National Health Initiatives Threatened With Passing of Two Congressional Bills
Two recent acts of Congress pose serious threats to national infectious disease health initiatives.
On May 4, 2017, the United States House of Representatives passed two bills — H.R. 244, the Consolidated Appropriations Act,1 and H.R. 1628, the American Health Care Act (AHCA)2 — designed to repeal and replace the existing Affordable Care Act (ACA).
The House Appropriations Bill for 2017 was enacted on May 5, 2017, while the AHCA moved on to the Senate for consideration.
Passage of these 2 bills leaves large holes in the funding of the proposed national approach to infectious disease (ID) control.
The Consolidated Appropriations Act
The appropriations bill for 2017 approved by Congress preserved funding through the end of September for a number of national health initiatives, while cuts in other areas had implications for ID initiatives that elicited immediate reaction from a number of national health organizations.
The Infectious Diseases Society of America (IDSA) released a statement3 expressing gratitude to Congress for the continued support for preventing IDs and funding to multiple agencies combating antimicrobial resistance, as well as boosts to research funding for the National Institutes of Health (NIH) and provisions for a new Emergency Reserve fund to respond to ID outbreaks, although the fiscal year (FY) 2017 funding is far less than is needed. “Most ID priorities received level funding or small increases in the omnibus spending bill,” IDSA President William Powderly, MD, reported to Infectious Disease Advisor.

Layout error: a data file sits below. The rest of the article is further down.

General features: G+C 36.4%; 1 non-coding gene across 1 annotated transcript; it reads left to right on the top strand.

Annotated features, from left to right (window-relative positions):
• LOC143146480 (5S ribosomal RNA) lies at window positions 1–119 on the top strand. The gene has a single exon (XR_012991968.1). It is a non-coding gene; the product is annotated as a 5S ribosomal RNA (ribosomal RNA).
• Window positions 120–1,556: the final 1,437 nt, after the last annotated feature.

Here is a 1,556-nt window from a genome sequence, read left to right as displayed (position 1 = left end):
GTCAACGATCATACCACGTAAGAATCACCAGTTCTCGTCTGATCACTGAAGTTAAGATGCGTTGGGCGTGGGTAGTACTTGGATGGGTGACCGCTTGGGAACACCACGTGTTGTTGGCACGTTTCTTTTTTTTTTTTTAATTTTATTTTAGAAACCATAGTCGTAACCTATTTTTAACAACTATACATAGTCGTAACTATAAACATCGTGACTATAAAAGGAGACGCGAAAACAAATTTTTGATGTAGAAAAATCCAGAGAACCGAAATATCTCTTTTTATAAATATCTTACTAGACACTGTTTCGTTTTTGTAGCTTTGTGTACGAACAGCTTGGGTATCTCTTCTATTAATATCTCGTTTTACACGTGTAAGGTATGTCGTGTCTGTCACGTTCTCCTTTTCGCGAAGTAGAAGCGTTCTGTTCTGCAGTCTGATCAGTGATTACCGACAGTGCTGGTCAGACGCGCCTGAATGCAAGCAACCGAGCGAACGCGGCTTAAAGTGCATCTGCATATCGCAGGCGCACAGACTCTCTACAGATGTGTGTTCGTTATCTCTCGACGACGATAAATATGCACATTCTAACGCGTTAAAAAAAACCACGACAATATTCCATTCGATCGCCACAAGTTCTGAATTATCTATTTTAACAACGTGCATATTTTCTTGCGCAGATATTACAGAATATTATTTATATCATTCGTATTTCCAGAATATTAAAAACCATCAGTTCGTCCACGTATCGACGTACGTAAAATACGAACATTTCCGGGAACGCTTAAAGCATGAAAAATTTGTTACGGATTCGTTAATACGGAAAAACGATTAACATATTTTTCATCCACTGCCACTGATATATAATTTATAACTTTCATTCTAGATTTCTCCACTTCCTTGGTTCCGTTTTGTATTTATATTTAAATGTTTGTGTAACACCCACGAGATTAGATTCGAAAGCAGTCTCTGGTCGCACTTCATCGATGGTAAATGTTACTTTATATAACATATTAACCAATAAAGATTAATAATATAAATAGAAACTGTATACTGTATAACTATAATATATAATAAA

Further, the FY2017 appropriations bill raised serious concerns about significant reductions in funding for many proposed programs to the FY2018 budget that will enhance research by the NIH and the Centers for Disease Control and Prevention (CDC).
“While this is certainly preferable to a funding cut,” Dr Powderly said, “the reality is that our public health infrastructure and biomedical research enterprise need additional funding to protect the public from infectious disease threats such as antimicrobial resistance, vaccine-preventable diseases, and emerging infections, and to support the research and development of new antimicrobial drugs, vaccines, and diagnostic tests.
In addition, we are concerned that the omnibus bill will reduce funding for CDC's vaccine programs, which is particularly worrisome given the current measles outbreak in Minnesota.” The Minnesota outbreak, which began in early May, is the largest in 27 years.4